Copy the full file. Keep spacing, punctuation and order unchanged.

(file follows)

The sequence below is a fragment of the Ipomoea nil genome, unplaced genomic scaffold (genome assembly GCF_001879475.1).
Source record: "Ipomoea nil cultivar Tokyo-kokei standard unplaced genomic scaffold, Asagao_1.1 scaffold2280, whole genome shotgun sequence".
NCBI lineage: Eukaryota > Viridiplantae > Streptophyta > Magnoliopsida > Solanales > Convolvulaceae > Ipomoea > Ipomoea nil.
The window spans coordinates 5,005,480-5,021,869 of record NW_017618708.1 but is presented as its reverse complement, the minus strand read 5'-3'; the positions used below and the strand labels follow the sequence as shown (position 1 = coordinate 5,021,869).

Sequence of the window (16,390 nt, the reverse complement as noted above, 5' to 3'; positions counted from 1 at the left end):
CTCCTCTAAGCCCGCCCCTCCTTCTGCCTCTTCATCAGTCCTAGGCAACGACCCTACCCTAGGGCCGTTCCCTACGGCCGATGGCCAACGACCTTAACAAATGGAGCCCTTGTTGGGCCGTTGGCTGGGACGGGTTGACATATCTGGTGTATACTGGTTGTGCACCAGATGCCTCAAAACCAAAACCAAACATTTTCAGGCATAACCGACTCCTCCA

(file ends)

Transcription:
The sequence below is a fragment of the Ipomoea nil genome, unplaced genomic scaffold (genome assembly GCF_001879475.1).
Source record: "Ipomoea nil cultivar Tokyo-kokei standard unplaced genomic scaffold, Asagao_1.1 scaffold2280, whole genome shotgun sequence".
NCBI lineage: Eukaryota > Viridiplantae > Streptophyta > Magnoliopsida > Solanales > Convolvulaceae > Ipomoea > Ipomoea nil.
The window spans coordinates 5,005,480-5,021,869 of record NW_017618708.1 but is presented as its reverse complement, the minus strand read 5'-3'; the positions used below and the strand labels follow the sequence as shown (position 1 = coordinate 5,021,869).

Sequence of the window (16,390 nt, the reverse complement as noted above, 5' to 3'; positions counted from 1 at the left end):
CTCCTCTAAGCCCGCCCCTCCTTCTGCCTCTTCATCAGTCCTAGGCAACGACCCTACCCTAGGGCCGTTCCCTACGGCCGATGGCCAACGACCTTAACAAATGGAGCCCTTGTTGGGCCGTTGGCTGGGACGGGTTGACATATCTGGTGTATACTGGTTGTGCACCAGATGCCTCAAAACCAAAACCAAACATTTTCAGGCATAACCGACTCCTCCA